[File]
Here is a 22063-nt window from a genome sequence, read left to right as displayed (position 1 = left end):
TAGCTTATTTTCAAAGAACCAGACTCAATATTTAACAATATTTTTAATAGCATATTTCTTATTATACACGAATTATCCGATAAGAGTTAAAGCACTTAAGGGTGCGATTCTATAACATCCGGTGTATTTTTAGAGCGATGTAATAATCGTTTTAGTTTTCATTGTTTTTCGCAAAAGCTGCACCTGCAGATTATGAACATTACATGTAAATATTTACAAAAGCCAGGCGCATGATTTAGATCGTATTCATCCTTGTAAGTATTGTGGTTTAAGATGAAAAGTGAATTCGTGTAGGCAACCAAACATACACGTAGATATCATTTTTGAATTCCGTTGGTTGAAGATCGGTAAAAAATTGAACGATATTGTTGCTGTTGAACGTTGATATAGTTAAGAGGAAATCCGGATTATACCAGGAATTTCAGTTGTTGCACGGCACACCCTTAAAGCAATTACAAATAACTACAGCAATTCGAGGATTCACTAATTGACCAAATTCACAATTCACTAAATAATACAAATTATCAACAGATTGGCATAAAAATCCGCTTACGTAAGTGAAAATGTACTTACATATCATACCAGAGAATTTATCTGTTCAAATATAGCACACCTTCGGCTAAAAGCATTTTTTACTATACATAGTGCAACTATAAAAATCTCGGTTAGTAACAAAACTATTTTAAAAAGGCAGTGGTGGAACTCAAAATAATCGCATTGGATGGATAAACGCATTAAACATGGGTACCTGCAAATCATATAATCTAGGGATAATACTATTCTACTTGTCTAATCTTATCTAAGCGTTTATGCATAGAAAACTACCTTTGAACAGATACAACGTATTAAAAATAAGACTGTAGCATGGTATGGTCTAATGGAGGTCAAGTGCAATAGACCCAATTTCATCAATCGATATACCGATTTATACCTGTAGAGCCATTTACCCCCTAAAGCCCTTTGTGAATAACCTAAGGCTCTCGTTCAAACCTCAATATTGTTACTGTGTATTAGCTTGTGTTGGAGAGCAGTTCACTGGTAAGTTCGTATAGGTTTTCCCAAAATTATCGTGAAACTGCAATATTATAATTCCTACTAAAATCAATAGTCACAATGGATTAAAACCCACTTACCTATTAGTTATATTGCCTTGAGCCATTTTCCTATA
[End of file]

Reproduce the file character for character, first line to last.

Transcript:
Here is a 22063-nt window from a genome sequence, read left to right as displayed (position 1 = left end):
TAGCTTATTTTCAAAGAACCAGACTCAATATTTAACAATATTTTTAATAGCATATTTCTTATTATACACGAATTATCCGATAAGAGTTAAAGCACTTAAGGGTGCGATTCTATAACATCCGGTGTATTTTTAGAGCGATGTAATAATCGTTTTAGTTTTCATTGTTTTTCGCAAAAGCTGCACCTGCAGATTATGAACATTACATGTAAATATTTACAAAAGCCAGGCGCATGATTTAGATCGTATTCATCCTTGTAAGTATTGTGGTTTAAGATGAAAAGTGAATTCGTGTAGGCAACCAAACATACACGTAGATATCATTTTTGAATTCCGTTGGTTGAAGATCGGTAAAAAATTGAACGATATTGTTGCTGTTGAACGTTGATATAGTTAAGAGGAAATCCGGATTATACCAGGAATTTCAGTTGTTGCACGGCACACCCTTAAAGCAATTACAAATAACTACAGCAATTCGAGGATTCACTAATTGACCAAATTCACAATTCACTAAATAATACAAATTATCAACAGATTGGCATAAAAATCCGCTTACGTAAGTGAAAATGTACTTACATATCATACCAGAGAATTTATCTGTTCAAATATAGCACACCTTCGGCTAAAAGCATTTTTTACTATACATAGTGCAACTATAAAAATCTCGGTTAGTAACAAAACTATTTTAAAAAGGCAGTGGTGGAACTCAAAATAATCGCATTGGATGGATAAACGCATTAAACATGGGTACCTGCAAATCATATAATCTAGGGATAATACTATTCTACTTGTCTAATCTTATCTAAGCGTTTATGCATAGAAAACTACCTTTGAACAGATACAACGTATTAAAAATAAGACTGTAGCATGGTATGGTCTAATGGAGGTCAAGTGCAATAGACCCAATTTCATCAATCGATATACCGATTTATACCTGTAGAGCCATTTACCCCCTAAAGCCCTTTGTGAATAACCTAAGGCTCTCGTTCAAACCTCAATATTGTTACTGTGTATTAGCTTGTGTTGGAGAGCAGTTCACTGGTAAGTTCGTATAGGTTTTCCCAAAATTATCGTGAAACTGCAATATTATAATTCCTACTAAAATCAATAGTCACAATGGATTAAAACCCACTTACCTATTAGTTATATTGCCTTGAGCCATTTTCCTATA